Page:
Troop 121

Auburn, MA

Bug Nets for Camp

Bug nets are an important item to bring to camp to keep those pesky mosquitos away from you as you sleep. The camp’s canvas wall tents may provide protection from the rain, but they offer very little in terms of insect protection. If you don’t already have one, make sure to pick up a bug net like this one before you head off to camp. They can be purchased from places like Amazon, Walmart, and Dick’s for around $15. However, the bug net itself is only the first part of the system, as you will also need some way to support it. Keep reading to see some of the most popular options.

Option 1: Basic

bug net on poles with tennis balls

The most common method I see for supporting the bug net (and the option I recommend to first-year campers) It involves using 4 wooden dowels placed in each corner to support the bug net. The dowels are topped with empty water bottles or tennis balls to prevent them from ripping the bug net. Note that duct tape cannot be used on the cots. Zip Ties are a good alternative and rope may work as well. I will have a pack of zip ties with me if anyone needs them. Also, many if not all the cots in our site will be the canvas style (see the picture in the ‘expert’ section) The ‘x’ shaped legs may make it difficult to secure the dowels at the bottom. One potential solution is to secure the bottom of the dowel in another plastic water bottle filled with sand or dirt to give it weight.


  • Inexpensive
  • Easy to set up/take down
  • Uses commonly available materials


  • Can be kind of flimsy
  • Does not support bug net in middle, leading to sagging
  • Relies on bed frame for support

Option 2: Pro

pvc frame bug net

For scouts wishing to level-up their bug net game, a DIY PVC frame is a great option. I recommend that first year campers go with the dowel method above, but for veteran scouts, a PVC frame may be the way to go.


  • Rigid/strong
  • Provides full support to bug net
  • Free standing
  • Able to hang other things such as a lantern from it


  • Slightly more expensive
  • Takes up more storage space when not at camp
  • Not easily adjustable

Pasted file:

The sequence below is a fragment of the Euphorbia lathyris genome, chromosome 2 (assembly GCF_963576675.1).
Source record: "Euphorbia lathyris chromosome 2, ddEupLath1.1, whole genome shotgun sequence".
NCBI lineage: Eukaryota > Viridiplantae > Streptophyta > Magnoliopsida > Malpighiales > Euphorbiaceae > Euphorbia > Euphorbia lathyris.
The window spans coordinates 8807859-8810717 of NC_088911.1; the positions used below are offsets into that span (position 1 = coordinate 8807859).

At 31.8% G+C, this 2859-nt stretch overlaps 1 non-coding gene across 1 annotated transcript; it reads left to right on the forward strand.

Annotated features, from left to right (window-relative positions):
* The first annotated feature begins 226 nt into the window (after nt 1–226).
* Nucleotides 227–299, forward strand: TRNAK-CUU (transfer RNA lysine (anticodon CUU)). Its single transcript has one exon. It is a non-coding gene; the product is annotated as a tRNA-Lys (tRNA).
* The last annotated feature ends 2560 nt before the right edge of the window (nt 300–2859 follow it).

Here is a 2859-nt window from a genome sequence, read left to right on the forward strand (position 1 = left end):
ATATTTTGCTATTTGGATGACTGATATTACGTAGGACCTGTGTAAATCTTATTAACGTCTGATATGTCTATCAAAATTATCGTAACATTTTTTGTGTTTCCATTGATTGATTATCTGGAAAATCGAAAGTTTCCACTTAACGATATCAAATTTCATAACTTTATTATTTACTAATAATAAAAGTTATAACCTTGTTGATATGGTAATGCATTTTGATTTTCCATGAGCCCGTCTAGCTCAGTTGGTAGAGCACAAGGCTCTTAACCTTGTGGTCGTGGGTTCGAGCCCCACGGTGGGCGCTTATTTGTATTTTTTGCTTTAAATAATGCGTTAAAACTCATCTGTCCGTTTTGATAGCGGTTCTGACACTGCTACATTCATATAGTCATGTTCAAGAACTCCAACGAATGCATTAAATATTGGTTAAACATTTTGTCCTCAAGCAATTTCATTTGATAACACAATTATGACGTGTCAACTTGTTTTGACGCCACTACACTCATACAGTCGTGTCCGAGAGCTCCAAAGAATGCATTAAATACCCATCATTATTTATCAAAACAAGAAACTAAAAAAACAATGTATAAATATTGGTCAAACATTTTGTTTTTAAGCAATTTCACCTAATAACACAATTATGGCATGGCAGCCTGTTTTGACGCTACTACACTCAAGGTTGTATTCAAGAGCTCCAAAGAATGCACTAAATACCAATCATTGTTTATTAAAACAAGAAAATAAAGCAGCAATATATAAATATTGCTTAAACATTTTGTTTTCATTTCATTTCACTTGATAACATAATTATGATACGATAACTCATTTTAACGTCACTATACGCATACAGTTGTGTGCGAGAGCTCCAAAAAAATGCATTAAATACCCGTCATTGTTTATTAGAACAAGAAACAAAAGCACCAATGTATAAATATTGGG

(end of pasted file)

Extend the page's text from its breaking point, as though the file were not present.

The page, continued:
Option 3: Expert

pop up bug nets

For scouts who like to take the easy way and guarantee a bug-free sleeping experience, a pop up bug net may be the way to go. While I have never personally used one, some scouts seem to like it more than the traditional bug net methods.


  • Easy, fast set up
  • Good at keeping bugs out


  • Most Expensive
  • May be difficult to fold away (Save the instructions!)
  • May take up more space in the tent

More Considerations

No matter which option you chose, make sure to read through these helpful tips to get the most out of your bug net.

  • A floor covering is a necessity. A tarp or outdoor carpet works well to cover the cracks in the floorboards, keeping the bugs from entering your bug net from below.
  • The bottom of the bug net must be either entirely on the floor or tucked under the mattress. I recommend making sure the bug net you purchase is long enough to reach the floor, as it is difficult to tuck it under a mattress that you are lying on.
  • The bug net must be hole free. Bugs will find any rips or tears and then become trapped with you inside the bug net.
  • The bug net must be supported. If the bug net is directly touching you, then the mosquitos can bite you through the net. Make sure it is supported and kept up off the bunk.


By on July 8th, 2021
Last modified on November 23rd, 2023 at 12:17 am

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